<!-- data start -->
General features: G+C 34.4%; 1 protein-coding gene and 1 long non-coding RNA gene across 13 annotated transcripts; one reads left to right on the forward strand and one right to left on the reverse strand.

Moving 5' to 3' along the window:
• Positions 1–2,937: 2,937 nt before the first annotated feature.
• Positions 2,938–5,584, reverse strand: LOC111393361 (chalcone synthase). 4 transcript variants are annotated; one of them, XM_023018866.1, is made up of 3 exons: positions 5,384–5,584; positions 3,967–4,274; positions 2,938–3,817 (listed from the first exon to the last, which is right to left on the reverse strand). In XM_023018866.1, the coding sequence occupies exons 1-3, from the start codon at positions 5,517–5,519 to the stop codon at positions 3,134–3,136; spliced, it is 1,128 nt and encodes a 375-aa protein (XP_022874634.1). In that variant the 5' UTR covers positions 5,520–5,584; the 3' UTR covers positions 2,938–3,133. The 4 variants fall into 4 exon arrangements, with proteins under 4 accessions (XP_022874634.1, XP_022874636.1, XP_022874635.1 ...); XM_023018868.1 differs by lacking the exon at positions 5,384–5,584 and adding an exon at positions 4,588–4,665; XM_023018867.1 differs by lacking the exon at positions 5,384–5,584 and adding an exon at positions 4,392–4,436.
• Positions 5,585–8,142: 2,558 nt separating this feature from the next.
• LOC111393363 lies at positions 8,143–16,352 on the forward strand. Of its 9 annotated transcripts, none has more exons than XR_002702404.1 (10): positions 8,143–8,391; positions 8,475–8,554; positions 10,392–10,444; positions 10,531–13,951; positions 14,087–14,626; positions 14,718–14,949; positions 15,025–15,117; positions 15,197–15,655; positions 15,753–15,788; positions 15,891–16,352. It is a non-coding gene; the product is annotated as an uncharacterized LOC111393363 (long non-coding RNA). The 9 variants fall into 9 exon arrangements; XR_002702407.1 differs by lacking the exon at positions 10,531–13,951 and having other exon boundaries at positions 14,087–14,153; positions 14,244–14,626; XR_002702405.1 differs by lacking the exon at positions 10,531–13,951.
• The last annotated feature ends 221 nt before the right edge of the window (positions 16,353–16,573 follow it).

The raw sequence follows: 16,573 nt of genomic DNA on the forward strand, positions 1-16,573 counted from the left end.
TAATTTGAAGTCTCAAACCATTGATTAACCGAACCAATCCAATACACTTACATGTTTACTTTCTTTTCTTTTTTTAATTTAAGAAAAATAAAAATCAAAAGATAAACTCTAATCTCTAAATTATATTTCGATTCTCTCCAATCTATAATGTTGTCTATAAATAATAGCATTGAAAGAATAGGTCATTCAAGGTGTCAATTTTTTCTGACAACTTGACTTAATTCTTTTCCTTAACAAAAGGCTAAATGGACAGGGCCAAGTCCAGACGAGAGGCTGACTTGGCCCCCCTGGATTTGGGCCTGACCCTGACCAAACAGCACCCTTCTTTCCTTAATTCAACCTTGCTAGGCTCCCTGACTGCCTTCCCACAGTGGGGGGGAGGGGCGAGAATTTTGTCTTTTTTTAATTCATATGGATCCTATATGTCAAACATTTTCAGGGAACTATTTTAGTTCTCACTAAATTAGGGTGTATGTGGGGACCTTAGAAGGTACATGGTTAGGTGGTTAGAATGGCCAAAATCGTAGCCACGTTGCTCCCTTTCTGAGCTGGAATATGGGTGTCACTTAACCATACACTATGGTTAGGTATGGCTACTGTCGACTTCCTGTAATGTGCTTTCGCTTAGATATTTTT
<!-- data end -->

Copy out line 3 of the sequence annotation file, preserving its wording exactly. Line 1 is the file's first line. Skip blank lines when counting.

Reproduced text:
• Positions 1–2,937: 2,937 nt before the first annotated feature.